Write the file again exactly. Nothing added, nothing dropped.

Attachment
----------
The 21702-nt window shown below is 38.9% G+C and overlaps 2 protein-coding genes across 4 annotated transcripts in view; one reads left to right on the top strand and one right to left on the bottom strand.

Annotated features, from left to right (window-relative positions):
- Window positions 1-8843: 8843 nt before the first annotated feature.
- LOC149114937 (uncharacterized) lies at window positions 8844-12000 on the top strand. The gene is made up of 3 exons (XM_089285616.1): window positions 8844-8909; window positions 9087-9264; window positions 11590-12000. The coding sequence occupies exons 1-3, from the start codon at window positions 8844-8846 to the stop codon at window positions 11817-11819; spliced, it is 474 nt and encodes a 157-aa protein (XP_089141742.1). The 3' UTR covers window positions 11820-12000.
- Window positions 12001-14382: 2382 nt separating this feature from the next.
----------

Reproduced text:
The 21702-nt window shown below is 38.9% G+C and overlaps 2 protein-coding genes across 4 annotated transcripts in view; one reads left to right on the top strand and one right to left on the bottom strand.

Annotated features, from left to right (window-relative positions):
- Window positions 1-8843: 8843 nt before the first annotated feature.
- LOC149114937 (uncharacterized) lies at window positions 8844-12000 on the top strand. The gene is made up of 3 exons (XM_089285616.1): window positions 8844-8909; window positions 9087-9264; window positions 11590-12000. The coding sequence occupies exons 1-3, from the start codon at window positions 8844-8846 to the stop codon at window positions 11817-11819; spliced, it is 474 nt and encodes a 157-aa protein (XP_089141742.1). The 3' UTR covers window positions 11820-12000.
- Window positions 12001-14382: 2382 nt separating this feature from the next.